But I did not withdraw—if you read the transcripts, you will clearly see this, there are three voices on that tape. It was she who kept silent for most of the remaining time, smiling when I pointed out options that he hadn't yet considered, and pulling her mouth taut when he derailed the conversation with anger. The tapes tell the truth, that is why I carry my recorder in my pocket. How was I to know that he was taping all of this as well, and that he would hand his transcriptions into the committee before I had even been given a chance to listen to his tape? I was cautious, yes, and I had seized the opportunities that were available to me, but I had not foreseen him. In fact, I knew next to nothing about him before entering the room where they had been quietly talking, I had gone in there to see her, but having heard two voices, I was, as I said, quite anxious—too anxious, it is now clear— to be a part of a conversation which I was confident I could add—and learn from, and yet I wanted to defend myself before any rumors had begun about me. You will say that I am nervous, that it is my nerves— and I am quite the nervous type, I will not deny this—but I have found that it is better to circumvent what is said about one than to wait for the speech to arise and become writing, or policy, as they say. They say this, I know, because now I can hear them talking in the room adjacent to the empty cell in which I am writing this, and I have heard them say this word—"policy"—no less than ten times in the half-hour that I have been able to overhear them. Surely, you will say, that ten times in half an hour is not that many times for a word to be said— once every three minutes—and this is true, but in relation to all the other words that I can make out, this number is quite large, since they have repeated not even one of those other words, other than my name, which I hear said at the beginning of each sentence, and they argue knowing I am listening to them speak, and they do not care.

He had handed me a toothpick—I am certain of this, else how would they have found it in my pocket later, after everything had come to an end? I remember thinking that I was surprised at how sharp it was— it seemed to me that someone had intentionally sharpened the toothpick to keep me from putting it in my mouth—and perhaps this was what he had done—instilling fear in me: fears of my tongue being cut, my speech being disabled, and my eloquence being reduced to a whimper. So I put the toothpick in my coat pocket, and I put my hand in my pocket from time to time to make sure I had not lost or forgotten it—if I knew anything, it was that I could keep this tool in perfect condition, I would prove to him that it was possible that an intellectual could take care of the body. She did not receive a toothpick, and while he handed one to me, I saw the look on her face indicate a change in the room. Now the window was wide open, the wind brought fresh air into the room, but she had changed, too—his gesture of offering me something that was his and his alone, something that preceded this meeting, had excluded her, and from that moment on she was lost to us. I was very happy—I will even go so far here as to say I was ecstatic, and the traces of this feeling are still with me now, for it was no longer my responsibility to get rid of her, a job I had feared from the outset because I had thought that whatever I would do to her would not escape him, and I didn't want him to know, or to guess at, anything else about me besides what I had already told him. He may not have initially intended this effect, but he surely could not have failed to notice that she was gone, she was leaving, she would be leaving, and even if she didn't move from her chair, we both knew that she would neither speak nor look at us for the remainder of the afternoon. She only looked down at her hands, alternating this with a look at the floor, successfully avoiding us, no doubt, but only because she had to avoid us. So now we were entirely free to say whatever we needed to.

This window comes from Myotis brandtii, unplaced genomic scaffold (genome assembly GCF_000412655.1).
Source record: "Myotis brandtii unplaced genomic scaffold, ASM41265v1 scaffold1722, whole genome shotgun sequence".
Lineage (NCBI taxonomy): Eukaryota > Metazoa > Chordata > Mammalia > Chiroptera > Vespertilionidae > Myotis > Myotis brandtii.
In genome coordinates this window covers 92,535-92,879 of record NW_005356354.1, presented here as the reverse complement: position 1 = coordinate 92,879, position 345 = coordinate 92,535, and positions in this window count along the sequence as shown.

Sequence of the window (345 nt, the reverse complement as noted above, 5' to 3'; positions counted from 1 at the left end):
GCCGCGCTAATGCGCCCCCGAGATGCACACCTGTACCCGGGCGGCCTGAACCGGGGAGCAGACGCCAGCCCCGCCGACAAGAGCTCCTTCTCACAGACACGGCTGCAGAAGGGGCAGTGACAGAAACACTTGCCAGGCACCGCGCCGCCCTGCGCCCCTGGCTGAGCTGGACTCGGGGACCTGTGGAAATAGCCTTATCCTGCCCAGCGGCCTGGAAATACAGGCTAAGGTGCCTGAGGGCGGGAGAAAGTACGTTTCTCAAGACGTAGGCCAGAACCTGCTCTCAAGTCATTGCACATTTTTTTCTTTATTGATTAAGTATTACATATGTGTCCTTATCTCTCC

And yet I soon missed her, for the talk was a tougher climb than ever, as he asked me to repeat myself several times, and more than that, to define certain words for him. Really, I was defining everything for him, he couldn't understand me, and because I was an intellectual and he was not, we had no language in common. And I was straining, I was at my very limits—limits which it has, you must know, taken me years to build and even longer to expand—and it seemed as if my words would no longer hold me. I thought back to the quality of the speech between the two of them before I had entered—there was something remarkably easy about it, as if there were no need to test the value of language itself because their talk was not rooted in ideas. No, they were merely two people talking, and they still talk this way as far as I know; it was my speech, the speech of an intellectual, that was the voice of another, the voice that suggested others. But here you will point out that I have said she was also an intellectual— this is true—but she was only an intellectual when she needed to be, when the situation demanded this of her. This demand arose out of my presence, since any other speech handcuffed me and angered me to the point of irrefutable testimony in the form of logical arguments or "auditory editorializing" as I like to call it. I have only this term to introduce to the world, and when I told him of this discovery (my new way of working), he scowled in disapproval and then launched into a prolonged battle cry that exemplified my technique better than any instruction manual I could have written for my employers. By hating me even further, he had miraculously understood me more fully than those for whom I had created, and still dictate, policy; I had done this to make him obsolete, and now I was in need of him even more, while I became an intellectual at an even higher level, and I spoke to him from an even more acute distance, than before.

I am now well aware that there are still many questions that I am in need of answering, and yet I press on because I must ask still more questions in order to be fully prepared for the final inquiry which may take place at any time, including the past. I can feel your impatience on the other side of the page, but I urge you to calm yourself, for the obscurity of my documentation hardly approaches my own impatience and the harshness which rises up in me from suppressing this patience each time I try to move ahead too quickly. Perhaps you can think of me in the following terms: if you are asking me a question, I am asking the same question to a dead man who is still dying, a man who has never been ill, as his illness has not yet reached him, it is still caught in an approach—and this approach is a parable which I am writing.


Issue Two Table of Contents